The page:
(We then asked Justin about the following album to For Emma)
Yeah, I’ve been thinking about it. The second one will just be its own thing, I don’t feel nervous, or pressured at all, though I think I could. But the only important thing when you boil this whole story and this enigmatic thing down, is that you can’t get away from the fact that it was me being honest with myself, and I think that’s what translates, I think it’s easy and appropriate to say the story or whatever. To me, it wasn’t this grand myth, I was just there, living in the cabin.
At that time, I just broke up with my band, so a little bit I was naked. I was basically doing one thing for so long that I was almost trapped, I was still with the band and everything, going down, down, down. And I just think I had to travel backwards a bit, or at least just know that that was there, and do something with honour.
I was making it with no expectation, I wasn’t thinking how I would fit into the world of commercial music and getting it out there. But yet, here I am.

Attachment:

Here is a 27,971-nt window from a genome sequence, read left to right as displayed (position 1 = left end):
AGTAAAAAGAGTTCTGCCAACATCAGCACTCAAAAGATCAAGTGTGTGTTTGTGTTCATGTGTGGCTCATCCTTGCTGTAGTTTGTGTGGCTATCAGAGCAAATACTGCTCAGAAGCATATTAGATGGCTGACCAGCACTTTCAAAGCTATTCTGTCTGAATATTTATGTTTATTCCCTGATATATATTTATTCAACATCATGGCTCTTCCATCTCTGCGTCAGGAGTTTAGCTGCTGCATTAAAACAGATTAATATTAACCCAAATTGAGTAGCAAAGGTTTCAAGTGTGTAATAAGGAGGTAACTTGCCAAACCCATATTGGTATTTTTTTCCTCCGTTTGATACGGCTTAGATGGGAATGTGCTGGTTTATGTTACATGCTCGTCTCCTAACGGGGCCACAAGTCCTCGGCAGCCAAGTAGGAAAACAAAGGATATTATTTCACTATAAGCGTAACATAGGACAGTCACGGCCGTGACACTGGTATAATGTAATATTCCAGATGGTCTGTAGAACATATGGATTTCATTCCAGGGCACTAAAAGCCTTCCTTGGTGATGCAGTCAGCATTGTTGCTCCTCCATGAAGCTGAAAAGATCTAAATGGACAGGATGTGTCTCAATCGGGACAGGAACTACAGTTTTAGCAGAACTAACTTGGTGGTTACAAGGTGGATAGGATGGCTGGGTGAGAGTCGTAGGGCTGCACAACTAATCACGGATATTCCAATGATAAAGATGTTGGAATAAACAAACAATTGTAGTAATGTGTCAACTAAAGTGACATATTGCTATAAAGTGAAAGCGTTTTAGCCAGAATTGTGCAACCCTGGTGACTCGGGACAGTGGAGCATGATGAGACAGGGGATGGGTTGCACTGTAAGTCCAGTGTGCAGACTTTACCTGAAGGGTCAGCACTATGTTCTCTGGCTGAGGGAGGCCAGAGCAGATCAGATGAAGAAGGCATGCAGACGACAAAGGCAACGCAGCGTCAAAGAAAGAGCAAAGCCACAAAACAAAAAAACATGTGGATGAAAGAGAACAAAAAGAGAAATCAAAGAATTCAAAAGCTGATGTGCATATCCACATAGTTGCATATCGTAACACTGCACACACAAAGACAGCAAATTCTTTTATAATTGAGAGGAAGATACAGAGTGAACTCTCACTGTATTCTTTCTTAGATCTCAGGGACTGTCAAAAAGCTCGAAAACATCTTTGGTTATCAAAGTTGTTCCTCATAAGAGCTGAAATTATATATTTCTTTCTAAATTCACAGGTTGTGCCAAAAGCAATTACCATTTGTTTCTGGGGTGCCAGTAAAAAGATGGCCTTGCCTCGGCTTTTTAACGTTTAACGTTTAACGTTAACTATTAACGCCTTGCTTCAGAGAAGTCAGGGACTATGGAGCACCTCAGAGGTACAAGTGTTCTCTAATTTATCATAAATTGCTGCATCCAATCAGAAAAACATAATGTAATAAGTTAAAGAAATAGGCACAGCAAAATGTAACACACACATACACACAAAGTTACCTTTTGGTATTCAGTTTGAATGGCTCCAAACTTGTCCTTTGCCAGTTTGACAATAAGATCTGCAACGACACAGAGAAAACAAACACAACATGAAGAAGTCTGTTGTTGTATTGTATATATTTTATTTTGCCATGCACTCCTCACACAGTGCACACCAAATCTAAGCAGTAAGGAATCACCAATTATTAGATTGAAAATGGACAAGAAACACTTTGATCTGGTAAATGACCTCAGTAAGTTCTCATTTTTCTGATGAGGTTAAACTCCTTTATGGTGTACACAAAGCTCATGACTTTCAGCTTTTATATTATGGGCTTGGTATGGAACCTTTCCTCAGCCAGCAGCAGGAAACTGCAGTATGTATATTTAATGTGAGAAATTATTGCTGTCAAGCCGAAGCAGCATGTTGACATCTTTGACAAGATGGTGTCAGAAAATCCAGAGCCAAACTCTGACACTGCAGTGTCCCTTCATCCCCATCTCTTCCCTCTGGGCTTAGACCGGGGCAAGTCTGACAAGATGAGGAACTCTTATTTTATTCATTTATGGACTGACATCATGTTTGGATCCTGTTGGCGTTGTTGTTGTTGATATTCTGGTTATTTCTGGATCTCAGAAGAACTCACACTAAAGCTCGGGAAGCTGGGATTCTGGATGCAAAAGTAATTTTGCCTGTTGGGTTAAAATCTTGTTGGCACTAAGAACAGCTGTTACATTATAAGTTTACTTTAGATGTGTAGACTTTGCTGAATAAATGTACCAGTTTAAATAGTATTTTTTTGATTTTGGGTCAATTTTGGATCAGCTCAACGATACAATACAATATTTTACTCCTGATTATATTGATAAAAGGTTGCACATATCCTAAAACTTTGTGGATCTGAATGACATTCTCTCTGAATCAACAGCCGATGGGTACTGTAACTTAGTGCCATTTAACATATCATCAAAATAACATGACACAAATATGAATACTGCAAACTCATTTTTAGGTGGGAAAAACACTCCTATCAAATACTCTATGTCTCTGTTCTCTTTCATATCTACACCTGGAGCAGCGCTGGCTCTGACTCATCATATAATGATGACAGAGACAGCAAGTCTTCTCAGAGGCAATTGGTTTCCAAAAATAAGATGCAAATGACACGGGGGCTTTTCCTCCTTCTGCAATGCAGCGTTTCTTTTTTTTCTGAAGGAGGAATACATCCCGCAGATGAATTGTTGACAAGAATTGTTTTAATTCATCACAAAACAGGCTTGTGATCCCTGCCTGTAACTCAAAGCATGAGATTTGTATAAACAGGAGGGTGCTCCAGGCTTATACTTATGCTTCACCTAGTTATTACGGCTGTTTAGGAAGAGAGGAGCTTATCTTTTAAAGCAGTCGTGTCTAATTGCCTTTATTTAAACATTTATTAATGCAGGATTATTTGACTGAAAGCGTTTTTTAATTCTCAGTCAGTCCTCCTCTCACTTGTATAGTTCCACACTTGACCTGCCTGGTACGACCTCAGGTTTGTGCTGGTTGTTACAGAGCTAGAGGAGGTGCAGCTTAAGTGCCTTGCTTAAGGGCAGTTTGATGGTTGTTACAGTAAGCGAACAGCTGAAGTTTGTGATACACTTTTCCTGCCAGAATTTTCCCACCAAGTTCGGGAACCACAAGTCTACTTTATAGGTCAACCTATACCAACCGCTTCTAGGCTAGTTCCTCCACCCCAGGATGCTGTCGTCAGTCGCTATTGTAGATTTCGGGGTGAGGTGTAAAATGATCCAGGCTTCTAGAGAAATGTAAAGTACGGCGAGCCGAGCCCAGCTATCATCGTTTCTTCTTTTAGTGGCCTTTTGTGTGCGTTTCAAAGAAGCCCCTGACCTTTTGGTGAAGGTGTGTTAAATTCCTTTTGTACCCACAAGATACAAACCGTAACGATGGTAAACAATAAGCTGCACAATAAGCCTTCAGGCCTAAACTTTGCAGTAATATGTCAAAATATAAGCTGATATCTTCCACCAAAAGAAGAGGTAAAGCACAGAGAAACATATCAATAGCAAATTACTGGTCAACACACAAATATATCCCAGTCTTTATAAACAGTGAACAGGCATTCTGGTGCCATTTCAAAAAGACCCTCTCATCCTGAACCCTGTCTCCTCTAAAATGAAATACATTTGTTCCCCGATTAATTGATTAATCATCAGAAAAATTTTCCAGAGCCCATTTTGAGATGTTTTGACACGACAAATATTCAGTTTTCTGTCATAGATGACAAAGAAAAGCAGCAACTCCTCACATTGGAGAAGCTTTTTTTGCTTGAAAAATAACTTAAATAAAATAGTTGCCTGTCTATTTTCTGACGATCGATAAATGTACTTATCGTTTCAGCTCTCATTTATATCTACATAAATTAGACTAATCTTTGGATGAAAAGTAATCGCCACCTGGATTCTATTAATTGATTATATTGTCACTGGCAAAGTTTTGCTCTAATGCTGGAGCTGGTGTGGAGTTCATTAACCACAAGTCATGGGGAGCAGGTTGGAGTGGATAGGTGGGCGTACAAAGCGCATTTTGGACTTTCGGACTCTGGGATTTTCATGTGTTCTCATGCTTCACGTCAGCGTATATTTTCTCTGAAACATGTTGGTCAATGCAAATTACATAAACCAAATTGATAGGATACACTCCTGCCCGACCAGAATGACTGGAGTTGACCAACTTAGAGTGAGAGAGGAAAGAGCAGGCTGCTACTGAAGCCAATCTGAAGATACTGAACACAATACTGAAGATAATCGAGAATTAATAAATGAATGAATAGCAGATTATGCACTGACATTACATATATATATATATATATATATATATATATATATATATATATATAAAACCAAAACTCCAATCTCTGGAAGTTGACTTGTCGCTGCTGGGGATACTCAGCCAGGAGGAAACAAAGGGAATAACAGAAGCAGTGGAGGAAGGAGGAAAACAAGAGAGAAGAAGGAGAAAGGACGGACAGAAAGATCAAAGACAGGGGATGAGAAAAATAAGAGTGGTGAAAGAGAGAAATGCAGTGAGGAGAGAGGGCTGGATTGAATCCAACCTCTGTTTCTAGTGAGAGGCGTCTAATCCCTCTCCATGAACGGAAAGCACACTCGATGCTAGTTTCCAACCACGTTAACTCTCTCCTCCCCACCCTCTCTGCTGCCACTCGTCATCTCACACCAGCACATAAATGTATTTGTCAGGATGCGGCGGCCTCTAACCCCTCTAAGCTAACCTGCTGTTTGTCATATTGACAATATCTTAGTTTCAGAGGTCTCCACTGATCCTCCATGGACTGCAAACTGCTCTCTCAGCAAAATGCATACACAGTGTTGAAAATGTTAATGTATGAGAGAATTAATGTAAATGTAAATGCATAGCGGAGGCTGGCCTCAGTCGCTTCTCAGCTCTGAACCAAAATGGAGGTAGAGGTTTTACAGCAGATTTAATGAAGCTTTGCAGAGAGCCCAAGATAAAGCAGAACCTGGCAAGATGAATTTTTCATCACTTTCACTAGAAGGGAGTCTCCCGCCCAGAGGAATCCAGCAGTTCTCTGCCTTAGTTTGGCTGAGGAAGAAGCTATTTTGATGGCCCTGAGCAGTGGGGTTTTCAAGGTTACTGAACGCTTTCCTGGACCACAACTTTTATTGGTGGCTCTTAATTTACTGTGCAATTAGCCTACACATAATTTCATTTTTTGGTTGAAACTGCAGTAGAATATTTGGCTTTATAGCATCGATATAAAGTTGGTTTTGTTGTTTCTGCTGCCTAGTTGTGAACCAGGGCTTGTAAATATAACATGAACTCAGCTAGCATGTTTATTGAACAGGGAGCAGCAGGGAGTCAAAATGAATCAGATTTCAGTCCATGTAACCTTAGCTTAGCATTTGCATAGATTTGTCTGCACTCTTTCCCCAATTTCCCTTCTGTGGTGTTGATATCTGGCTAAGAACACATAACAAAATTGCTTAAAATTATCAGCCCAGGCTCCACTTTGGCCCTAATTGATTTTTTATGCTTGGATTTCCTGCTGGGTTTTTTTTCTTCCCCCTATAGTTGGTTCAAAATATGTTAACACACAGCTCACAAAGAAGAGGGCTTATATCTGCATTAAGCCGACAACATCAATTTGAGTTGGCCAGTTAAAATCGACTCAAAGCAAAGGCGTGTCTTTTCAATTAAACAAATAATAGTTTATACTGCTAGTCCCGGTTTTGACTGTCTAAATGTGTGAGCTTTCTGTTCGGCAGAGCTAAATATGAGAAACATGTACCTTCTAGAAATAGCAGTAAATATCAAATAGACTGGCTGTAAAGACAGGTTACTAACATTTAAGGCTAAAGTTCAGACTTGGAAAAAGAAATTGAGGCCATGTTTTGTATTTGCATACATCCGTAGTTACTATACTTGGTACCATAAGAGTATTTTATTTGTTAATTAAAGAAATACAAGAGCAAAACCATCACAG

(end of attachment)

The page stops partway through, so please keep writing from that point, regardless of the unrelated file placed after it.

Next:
So, you’re talking about the next record or something, I think all I need to do is travel to a place where nothing matters but the circuit between my honesty and what comes out in the music.
I probably won’t go to the cabin, maybe I’ll build a studio or something, it doesn’t matter, what matters is that I have an opportunity to be distraction-free. I don’t want to write my lyrics on tour, that won’t happen, as much as I have this sort of Scandinavian American Lutheran guilt work complex, I’ll say no because I know that the most important thing is not promos days and tour, it’s for me to be able to have the right situation to write and to create.
I want to strike a balance, because I know there are people helping me get the music out there, and so I want to help them and do as they ask. But if you’re just honest with them and have foresight and forthcoming, and be like “No, it’s not a good idea”, they’ll understand, if only would you explain it to them.